One interesting aspect of this film is that it shows trailers used to promote these films in the ‘40s. They are so far superior to the trailers of today that it bears commenting. In the ‘40s the trailers were teases, showing short clips but mostly voice-overs telling a bare outline of a plot. Trailers today not only tell almost the entire story, they show all the great lines. Once you’ve seen a trailer today there’s not much need to see the movie, and when you do see it, the trailer has spoiled the suspense and spontaneity.

The film has its weaknesses. Among them, it’s too long at 118 minutes and it spends far too much time on Buzz’s upbringing, not getting into his Hollywood years until about 45 minutes in. I would start the film with some Hollywood reminiscences and then have a flashback to tell about how he got to Hollywood, and I’d only spend not more than 15 minutes on his upbringing and education. While his hardscrabble upbringing is slightly interesting, it’s what happened in Hollywood that makes this an entertainment worth watching.

Another weakness is the story Buzz tells about how Ronald Reagan switched from being a member of the democrat part to the republican party, which sounds like sheer fantasy to me. In fact, Reagan was a member of the democrat party long after the anecdote Buzz relates allegedly took place. If the rest of Buzz’s remembrances are as accurate as this story, maybe this film is more fiction than fact.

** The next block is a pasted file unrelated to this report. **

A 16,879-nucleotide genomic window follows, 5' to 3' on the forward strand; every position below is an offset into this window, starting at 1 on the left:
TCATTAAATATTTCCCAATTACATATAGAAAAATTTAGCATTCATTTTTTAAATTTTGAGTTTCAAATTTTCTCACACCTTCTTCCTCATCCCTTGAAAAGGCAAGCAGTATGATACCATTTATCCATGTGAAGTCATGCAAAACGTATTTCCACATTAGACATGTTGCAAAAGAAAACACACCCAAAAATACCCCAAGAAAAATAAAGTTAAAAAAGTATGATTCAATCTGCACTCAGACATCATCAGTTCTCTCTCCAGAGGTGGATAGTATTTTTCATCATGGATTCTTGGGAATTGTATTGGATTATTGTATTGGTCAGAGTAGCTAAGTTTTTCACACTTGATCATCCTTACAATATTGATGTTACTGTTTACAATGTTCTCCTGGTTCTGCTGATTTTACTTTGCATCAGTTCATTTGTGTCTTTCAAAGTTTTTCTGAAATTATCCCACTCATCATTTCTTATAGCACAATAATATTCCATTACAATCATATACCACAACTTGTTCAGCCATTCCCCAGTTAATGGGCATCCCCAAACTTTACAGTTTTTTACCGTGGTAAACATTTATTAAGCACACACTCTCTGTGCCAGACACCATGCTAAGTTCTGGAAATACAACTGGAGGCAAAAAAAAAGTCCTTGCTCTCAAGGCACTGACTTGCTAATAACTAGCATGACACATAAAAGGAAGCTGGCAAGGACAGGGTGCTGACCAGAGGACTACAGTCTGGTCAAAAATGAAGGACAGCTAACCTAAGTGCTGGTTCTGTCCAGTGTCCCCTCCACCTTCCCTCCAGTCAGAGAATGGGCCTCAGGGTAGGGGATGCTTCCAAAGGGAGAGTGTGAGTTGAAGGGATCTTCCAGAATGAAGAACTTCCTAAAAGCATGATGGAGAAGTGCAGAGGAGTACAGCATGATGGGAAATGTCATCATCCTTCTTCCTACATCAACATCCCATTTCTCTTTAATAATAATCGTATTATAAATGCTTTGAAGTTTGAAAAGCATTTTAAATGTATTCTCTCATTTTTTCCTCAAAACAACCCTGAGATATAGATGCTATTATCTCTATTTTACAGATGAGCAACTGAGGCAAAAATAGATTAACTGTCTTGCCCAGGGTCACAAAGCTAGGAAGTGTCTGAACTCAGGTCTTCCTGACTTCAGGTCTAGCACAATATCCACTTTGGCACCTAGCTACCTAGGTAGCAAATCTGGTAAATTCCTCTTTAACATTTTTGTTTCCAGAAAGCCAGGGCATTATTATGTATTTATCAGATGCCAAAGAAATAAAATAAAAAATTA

He tells of his left-leaning political views and touches on the Hollywood (or Unfriendly) Ten and the McCarthy era, which apparently affected his career. He had a dispute with John Howard Lawson, one of the more notorious of the Unfriendly Ten, over “Action in the North Atlantic,” (1943), which Lawson wrote. Although this movie doesn’t mention it, Lawson was such a Communist zealot that he said, “As for myself, I do not hesitate to say that it is my aim to present the Communist position, and to do so in the most specific manner.” Buzz spent so much time polishing “Action in the North Atlantic” he wanted a credit, which Lawson refused to share. He took Lawson to the Screen Writers Guild, which was dominated by Lawson’s Communist comrades, and lost.

Another interesting aspect of the film is how he came to be William Faulkner’s savior while the Nobel- and Pulitzer Prize-winning novelist was in Hollywood during World War II. Jack Warner was paying the world famous Faulkner $250 a week when Buzz was being paid $1,200 per week.

There is very little narration. Most of the story is told by Buzz himself with personal remembrances voiced by Director Jules Dassin (“very few screenwriters are remembered, very unfair”), and actresses Cloris Leachman, Gloria Stuart (“he wasn’t an artist; he was an engineer. He always wanted to fix scripts”), and Terry Moore, among a few others

Coming out of a screening for “Juke Girl” (1942), a crippled lady said, “Whoever wrote this sure knew his folks.” And it made Buzz feel great. Jack Warner didn’t hear it because he had left, saying, “I don’t know why everyone likes this picture.” But Buzz says nobody wrote realistic pictures.

Buzz states a truth that many writers will recognize, that you don’t just work 9-5 and go home. “You work on it day and night. Sometimes you work on it in your dream and wake up with a solution.”

Despite his constant carping about being victimized by so many swindles (“The world stinks because the men in it stink; they’re pigs”), he admits that “money didn’t solve my emotional problems. Writing did.”

I’ve just scratched the surface. Even though it’s too long and needs editing, for anyone interested in Hollywood folklore this is a must-see.